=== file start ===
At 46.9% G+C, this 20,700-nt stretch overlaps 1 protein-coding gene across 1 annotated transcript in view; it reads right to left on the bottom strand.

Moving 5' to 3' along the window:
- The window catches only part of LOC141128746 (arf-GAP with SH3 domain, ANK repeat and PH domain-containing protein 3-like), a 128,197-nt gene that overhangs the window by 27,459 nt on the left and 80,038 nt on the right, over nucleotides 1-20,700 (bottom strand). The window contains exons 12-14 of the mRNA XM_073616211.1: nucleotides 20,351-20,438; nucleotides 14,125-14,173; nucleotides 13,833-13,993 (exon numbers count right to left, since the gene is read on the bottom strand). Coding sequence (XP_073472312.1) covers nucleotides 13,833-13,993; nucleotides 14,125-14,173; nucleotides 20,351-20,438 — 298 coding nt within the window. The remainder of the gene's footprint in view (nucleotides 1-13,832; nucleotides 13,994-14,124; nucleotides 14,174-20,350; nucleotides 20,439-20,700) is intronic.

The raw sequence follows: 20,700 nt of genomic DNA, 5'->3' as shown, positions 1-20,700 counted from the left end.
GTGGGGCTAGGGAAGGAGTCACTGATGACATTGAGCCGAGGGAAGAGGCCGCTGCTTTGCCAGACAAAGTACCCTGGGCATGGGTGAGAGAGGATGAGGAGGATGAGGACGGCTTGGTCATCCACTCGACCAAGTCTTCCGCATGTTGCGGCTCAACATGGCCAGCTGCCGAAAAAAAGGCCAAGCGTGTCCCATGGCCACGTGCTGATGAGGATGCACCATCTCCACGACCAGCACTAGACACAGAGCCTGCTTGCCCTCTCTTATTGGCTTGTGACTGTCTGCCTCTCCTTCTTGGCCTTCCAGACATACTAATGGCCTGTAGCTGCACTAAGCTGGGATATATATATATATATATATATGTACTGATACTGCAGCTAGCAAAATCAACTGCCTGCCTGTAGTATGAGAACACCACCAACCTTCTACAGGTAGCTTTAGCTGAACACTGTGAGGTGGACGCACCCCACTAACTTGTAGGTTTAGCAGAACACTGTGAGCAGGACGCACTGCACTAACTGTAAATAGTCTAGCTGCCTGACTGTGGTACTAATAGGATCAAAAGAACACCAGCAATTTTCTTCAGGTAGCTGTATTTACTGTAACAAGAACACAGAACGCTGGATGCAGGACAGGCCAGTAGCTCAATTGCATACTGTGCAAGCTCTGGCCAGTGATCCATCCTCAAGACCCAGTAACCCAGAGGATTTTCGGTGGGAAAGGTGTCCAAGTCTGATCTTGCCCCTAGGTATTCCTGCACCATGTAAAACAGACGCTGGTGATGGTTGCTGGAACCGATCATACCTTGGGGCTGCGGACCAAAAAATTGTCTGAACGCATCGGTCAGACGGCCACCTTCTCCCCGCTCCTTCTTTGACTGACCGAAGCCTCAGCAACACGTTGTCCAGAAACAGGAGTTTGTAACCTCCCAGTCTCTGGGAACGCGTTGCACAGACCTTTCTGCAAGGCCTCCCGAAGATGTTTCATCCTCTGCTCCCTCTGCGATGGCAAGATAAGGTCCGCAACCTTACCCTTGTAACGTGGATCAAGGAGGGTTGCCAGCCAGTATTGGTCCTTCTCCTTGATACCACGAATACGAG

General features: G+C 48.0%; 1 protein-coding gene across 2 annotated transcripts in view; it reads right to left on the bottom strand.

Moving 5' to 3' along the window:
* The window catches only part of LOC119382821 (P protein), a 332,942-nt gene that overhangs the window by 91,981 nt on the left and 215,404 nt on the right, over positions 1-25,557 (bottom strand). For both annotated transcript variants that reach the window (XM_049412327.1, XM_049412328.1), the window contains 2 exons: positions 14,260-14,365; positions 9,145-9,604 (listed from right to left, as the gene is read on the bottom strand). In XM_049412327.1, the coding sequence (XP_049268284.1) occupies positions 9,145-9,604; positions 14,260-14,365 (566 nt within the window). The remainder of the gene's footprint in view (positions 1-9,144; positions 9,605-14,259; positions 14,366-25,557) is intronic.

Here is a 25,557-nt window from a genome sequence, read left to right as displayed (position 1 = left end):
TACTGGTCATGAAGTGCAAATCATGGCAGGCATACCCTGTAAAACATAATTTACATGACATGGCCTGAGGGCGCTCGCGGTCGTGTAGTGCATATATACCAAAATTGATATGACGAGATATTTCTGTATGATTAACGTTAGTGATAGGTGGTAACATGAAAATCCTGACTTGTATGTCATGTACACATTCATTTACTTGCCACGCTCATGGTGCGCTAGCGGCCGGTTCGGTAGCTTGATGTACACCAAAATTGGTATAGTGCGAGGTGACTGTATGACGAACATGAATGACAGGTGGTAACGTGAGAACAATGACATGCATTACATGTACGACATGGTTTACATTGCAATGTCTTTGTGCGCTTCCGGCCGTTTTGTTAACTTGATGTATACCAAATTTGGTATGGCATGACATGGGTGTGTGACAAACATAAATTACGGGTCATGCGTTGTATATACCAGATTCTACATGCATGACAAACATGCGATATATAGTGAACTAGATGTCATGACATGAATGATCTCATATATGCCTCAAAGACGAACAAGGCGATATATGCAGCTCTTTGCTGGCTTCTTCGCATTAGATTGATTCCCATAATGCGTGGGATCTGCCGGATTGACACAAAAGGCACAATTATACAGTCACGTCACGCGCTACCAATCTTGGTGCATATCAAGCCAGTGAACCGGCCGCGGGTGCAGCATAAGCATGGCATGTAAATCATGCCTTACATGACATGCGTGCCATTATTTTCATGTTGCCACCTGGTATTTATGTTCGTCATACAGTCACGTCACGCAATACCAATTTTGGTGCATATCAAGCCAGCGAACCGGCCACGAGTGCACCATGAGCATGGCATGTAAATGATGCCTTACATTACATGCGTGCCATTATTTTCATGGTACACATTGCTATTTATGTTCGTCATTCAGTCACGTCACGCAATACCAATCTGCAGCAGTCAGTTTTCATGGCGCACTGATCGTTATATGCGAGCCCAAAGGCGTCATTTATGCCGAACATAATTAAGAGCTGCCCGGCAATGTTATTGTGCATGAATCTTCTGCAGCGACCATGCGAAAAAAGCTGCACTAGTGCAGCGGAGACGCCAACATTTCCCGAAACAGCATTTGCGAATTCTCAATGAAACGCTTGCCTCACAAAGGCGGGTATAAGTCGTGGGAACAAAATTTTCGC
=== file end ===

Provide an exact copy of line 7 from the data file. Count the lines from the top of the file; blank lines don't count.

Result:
Moving 5' to 3' along the window: